Demonetisation dealt a heavy blow to Gurmukh who wanted to repay a crop loan. “I had just sold my crop and deposited two lakh in my bank but I could only withdraw 5,000 a week. Somehow the little sums of money I took out were spent elsewhere while the interest on my loan piled up.”
THE DEBT TRAP
In 2007, Gurmukh took a loan of Rs 5 lakh to build his house. While the house loan was from a bank, most of his other loans are from commission agents (arhtiya or the middlemen) who charge a higher rate of interest than banks. But Gurmukh appears resigned to working with them. Here is the reason: In Punjab, a farmer cannot sell his produce in the open market at the prevailing price. He can only sell it to commission agents under the Agriculture Produce Marketing Act, 1961. A few days back, the Congress government passed an amendment to the act, allowing private players to set up mandis to purchase farm produce. But Gurmukh is yet to learn about it.
As of now, the middleman also doubles up as a dealer of seeds, pesticides, and fertilisers. So farmers not only sell their produce to him, but also purchase their inputs from him, often on credit.
6,926 No. of suicides between 2000 and 2011*
1,309 Farm suicides in seven districts between April 2013 and Dec 2016
Despite being a farmer’s daughter and wife, Ranjeet doesn’t think highly of farming. “No one values the farmer,” she says.
The couple’s only offspring, Gurpreet, who is doing post-graduation in English from a college in Fatehgarh Sahib, is now looking forward to a bank teller’s course. The young woman, who stitches her clothes herself, may not be sure about her career path, but she is clear that her husband will not be a farmer. “No way,” she declares. “It’s too risky. No matter how hard you work, there is no guarantee of profit.”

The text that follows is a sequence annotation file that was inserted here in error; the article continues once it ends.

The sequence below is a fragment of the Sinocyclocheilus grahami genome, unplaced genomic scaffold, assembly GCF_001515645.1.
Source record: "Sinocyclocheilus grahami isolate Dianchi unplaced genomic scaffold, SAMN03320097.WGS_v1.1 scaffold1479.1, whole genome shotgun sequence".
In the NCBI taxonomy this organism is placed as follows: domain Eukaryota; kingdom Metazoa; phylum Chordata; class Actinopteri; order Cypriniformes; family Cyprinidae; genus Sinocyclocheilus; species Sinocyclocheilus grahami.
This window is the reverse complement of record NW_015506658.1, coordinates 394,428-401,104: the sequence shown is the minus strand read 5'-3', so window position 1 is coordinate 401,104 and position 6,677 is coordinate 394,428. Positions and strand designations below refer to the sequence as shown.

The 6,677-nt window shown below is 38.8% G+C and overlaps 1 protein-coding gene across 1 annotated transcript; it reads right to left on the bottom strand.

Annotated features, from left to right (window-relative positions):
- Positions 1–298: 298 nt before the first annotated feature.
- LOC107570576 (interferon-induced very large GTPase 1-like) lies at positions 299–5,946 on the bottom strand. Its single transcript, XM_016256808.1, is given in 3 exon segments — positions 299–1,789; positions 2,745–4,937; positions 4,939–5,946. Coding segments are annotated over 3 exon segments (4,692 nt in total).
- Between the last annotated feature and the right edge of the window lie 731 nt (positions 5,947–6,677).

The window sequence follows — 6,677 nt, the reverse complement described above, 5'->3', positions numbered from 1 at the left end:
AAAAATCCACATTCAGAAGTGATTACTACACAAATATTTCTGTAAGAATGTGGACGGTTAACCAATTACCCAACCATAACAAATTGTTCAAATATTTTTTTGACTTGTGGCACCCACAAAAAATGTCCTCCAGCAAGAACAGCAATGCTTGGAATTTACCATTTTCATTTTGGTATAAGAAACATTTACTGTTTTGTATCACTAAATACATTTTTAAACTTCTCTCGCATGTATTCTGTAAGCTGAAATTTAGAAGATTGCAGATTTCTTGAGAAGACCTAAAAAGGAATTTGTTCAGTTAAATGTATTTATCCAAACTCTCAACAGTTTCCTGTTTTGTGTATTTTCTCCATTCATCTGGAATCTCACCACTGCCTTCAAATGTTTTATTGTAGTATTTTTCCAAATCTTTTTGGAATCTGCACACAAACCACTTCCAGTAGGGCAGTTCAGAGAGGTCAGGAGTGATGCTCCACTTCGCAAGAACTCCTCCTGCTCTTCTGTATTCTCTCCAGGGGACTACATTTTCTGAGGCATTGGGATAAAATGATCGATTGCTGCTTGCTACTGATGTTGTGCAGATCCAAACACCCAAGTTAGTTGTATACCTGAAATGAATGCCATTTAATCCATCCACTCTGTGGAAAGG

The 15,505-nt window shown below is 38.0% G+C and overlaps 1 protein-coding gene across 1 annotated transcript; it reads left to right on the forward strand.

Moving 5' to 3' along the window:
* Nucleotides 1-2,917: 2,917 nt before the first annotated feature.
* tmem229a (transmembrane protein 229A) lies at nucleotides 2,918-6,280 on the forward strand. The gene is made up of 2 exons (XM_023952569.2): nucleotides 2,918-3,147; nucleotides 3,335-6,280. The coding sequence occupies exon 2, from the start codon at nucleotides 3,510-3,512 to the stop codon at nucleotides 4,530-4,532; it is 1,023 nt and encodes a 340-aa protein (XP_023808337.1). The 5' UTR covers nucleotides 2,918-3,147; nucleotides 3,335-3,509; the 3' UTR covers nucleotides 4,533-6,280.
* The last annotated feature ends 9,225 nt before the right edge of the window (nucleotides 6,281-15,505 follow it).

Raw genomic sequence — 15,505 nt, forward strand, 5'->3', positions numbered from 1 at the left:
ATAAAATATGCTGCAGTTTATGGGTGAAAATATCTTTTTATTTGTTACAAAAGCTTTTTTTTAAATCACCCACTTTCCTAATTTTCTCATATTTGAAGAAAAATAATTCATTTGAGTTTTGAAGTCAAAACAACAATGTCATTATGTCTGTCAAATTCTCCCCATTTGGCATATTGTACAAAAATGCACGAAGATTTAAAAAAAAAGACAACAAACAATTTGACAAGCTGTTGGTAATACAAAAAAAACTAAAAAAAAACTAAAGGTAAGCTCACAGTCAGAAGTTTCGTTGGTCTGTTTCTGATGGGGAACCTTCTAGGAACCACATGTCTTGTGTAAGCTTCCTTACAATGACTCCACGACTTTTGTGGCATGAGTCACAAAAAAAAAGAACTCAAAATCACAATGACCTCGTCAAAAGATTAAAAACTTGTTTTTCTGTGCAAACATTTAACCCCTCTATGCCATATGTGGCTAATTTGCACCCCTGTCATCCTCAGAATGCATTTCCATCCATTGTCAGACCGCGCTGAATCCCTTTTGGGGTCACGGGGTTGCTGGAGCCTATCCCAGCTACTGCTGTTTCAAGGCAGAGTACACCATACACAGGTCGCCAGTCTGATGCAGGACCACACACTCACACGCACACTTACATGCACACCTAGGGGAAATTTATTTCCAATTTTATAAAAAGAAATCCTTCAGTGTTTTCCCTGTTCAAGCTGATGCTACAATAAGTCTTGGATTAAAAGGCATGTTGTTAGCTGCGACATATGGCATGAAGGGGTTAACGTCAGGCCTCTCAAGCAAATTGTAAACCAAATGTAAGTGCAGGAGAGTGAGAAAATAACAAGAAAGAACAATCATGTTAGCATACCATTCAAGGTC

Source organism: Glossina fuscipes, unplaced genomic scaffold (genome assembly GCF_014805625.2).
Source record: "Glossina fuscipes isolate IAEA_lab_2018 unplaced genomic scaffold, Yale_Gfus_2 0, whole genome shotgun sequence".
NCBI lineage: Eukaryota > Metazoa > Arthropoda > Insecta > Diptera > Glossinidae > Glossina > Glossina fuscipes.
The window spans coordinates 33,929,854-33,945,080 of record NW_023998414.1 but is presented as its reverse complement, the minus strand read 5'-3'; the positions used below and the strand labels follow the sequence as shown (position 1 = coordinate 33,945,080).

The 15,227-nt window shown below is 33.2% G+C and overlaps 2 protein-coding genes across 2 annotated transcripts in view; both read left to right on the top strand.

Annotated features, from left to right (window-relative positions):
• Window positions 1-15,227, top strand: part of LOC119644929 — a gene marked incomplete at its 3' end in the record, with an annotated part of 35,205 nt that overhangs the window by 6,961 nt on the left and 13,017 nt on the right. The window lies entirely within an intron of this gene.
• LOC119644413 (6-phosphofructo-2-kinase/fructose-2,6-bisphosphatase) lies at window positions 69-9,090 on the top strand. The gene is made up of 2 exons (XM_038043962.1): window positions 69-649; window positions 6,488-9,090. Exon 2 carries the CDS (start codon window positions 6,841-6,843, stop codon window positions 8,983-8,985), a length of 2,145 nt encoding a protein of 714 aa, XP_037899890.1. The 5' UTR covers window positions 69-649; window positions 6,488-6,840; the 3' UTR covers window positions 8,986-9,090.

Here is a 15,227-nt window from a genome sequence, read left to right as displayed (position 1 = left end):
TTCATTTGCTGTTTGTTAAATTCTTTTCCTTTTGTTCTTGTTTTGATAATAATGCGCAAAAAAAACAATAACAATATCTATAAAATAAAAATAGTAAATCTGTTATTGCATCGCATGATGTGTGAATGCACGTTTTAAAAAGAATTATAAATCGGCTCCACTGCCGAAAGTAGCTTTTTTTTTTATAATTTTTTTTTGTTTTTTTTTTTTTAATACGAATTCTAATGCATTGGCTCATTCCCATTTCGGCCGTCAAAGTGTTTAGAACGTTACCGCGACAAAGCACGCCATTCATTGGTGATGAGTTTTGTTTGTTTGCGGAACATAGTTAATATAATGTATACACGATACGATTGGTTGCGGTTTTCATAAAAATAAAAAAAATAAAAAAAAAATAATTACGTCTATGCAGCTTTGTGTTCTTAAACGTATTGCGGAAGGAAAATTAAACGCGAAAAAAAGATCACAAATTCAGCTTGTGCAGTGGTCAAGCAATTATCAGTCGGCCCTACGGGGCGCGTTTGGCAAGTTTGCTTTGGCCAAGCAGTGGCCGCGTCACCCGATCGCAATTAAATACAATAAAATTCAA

Youngsters in the village, she claims, want to either get a job or go abroad. Farming is an option only for the uneducated.
Jagtar Singh, Gurmukh’s man Friday who works on his land for Rs 1 lakh a year, agrees. “In farming, you throw money for six months and then don’t know whether you will get it back or not. A salaried job is better.”
The only person who appears contented in the fields is Harendra Kumar from Motihari district in Bihar, who is here with his team of 10 labourers. “We will sow paddy,” he explains as he arranges ladoos for a pooja before they begin work. He explains, “We pray for a bumper crop, our wellbeing and that of sardar ji.”
Amen to that.